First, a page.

Having a business website designed isn’t just about throwing some images and content together. There are regulations that these sites need to adhere to. To make sure that you and your website designer are on the same page with the project, here are legal requirements for business websites.

The Basics

A few fundamental requirements that websites need to adhere to are a few things that you would likely have on there already. These include providing basic information about the business:

  • The company telephone number and email address.
  • The trading address.
  • The company name.

There are different rules here for different types of companies, for instance, for a sole trader trading under a different name for their business, the site will need to specify the owner as of the owner.

Privacy & Data Protection

Any site that customers deal with where they have to submit personal data like placing an order to subscribing to a mail list needs to be compliant with the General Data Protection Regulation (GDPR) and the Data Protection Act 2018.

Prior to collecting any personal data, the company needs to include an automated privacy notice on the website. This needs to be comprehensible and dictate the reason that the data is being collected.


It’s common for websites to use cookies, small files stored on the user’s device, that remember things like user preference and such. These are used for a number of reasons but mostly to improve the visitor experience and target advertising, for example.

When it comes to these files, there needs to be a notice that pops up on the site for users can consent to. This needs to include the reason that the cookies are being used and this should also be included in the privacy notice.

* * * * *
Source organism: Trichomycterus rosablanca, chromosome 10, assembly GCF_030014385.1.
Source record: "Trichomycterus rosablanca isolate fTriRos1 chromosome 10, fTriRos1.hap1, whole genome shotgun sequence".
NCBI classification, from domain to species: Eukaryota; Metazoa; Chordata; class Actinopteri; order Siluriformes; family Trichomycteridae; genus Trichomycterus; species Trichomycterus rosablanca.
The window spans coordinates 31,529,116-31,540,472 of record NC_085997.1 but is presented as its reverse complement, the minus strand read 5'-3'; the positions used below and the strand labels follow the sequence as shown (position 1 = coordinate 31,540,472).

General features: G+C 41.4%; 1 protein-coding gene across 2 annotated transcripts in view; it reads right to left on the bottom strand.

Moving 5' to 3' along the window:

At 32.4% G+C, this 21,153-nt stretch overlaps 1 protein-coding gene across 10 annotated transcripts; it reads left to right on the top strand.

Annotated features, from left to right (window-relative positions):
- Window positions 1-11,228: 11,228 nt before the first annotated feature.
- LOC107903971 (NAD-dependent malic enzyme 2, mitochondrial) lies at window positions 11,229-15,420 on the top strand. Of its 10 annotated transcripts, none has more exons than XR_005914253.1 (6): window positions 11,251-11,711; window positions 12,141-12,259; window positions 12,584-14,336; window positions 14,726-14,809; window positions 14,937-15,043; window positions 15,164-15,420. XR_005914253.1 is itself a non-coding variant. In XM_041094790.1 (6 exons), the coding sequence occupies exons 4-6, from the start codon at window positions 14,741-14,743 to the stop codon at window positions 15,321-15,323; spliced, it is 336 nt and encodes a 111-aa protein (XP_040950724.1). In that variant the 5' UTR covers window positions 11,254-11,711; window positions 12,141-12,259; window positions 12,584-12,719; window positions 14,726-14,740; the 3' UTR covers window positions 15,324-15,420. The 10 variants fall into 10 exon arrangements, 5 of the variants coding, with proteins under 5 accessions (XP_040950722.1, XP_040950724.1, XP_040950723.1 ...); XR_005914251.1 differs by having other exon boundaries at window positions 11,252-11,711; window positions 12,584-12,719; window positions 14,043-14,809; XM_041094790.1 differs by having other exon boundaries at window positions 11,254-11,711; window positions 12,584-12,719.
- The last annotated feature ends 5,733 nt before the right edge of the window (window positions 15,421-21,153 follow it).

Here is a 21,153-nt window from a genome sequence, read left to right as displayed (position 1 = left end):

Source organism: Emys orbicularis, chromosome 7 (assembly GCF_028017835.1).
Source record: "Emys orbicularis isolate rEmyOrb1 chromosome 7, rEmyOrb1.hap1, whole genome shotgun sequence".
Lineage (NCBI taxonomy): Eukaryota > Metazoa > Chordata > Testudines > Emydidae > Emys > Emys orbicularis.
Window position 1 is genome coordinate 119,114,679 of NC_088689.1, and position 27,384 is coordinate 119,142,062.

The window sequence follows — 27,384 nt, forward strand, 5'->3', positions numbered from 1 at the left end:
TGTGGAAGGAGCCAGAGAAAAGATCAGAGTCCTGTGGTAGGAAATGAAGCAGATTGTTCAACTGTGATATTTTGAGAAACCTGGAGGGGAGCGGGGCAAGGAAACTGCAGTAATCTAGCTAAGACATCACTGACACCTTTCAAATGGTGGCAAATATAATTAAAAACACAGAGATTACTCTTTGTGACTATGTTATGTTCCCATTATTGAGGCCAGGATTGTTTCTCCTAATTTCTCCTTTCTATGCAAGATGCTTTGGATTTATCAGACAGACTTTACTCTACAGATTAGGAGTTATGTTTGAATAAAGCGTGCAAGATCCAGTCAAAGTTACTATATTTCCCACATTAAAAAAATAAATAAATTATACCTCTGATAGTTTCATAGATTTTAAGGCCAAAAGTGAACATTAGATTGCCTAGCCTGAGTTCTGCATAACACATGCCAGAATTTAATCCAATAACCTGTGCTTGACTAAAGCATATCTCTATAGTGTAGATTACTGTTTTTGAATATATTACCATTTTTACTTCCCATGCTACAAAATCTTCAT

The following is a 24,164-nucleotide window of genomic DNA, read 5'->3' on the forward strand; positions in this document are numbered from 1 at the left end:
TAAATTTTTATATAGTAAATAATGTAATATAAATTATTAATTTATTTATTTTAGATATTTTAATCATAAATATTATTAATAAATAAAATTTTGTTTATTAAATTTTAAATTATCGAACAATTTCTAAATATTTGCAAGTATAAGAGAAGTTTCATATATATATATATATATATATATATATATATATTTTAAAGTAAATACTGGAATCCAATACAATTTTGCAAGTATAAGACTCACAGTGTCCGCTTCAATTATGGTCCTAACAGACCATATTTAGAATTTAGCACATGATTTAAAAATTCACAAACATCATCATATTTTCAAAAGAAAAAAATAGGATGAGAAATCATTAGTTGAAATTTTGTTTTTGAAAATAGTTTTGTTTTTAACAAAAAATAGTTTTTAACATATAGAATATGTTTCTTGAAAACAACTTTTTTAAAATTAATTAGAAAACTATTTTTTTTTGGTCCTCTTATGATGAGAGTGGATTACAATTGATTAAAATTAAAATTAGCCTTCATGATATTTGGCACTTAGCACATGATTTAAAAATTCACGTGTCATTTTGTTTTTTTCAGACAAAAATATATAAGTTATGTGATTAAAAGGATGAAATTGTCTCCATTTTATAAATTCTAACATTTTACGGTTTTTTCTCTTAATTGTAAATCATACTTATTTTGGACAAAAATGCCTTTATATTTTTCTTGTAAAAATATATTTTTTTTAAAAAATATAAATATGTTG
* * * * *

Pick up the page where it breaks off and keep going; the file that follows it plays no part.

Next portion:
Website Security

Linking to the above-mentioned personal data collection procedures, all UK sites that do this need to have adequate cybersecurity measures that protect user information. This is a legal requirement under the GDPR, it’s additionally a requirement outlined by the Payment Card Industry Data Security Standard (PCI DSS). This needs to be obeyed by any company that processes payment details. Some examples of website security measures include:

  • Using HTTPS security encryption and installing an SSL certificate.
  • Monitoring and restricting your workforce access to user data and admin functions.
  • Keeping all site passwords and sites updated regularly.
  • Having anti-virus software and using a firewall.

Other requirements include the accessibility of your site, best practice and laying out the steps of what happens if orders are accepted through your site. These requirements fall under the Equality Act 2010 and the Electronic Commerce (EC Directive) Regulations 2002.

If you’re looking for website designing services and other marketing efforts that comply with all of the legal requirements highlighted above and more, contact us today!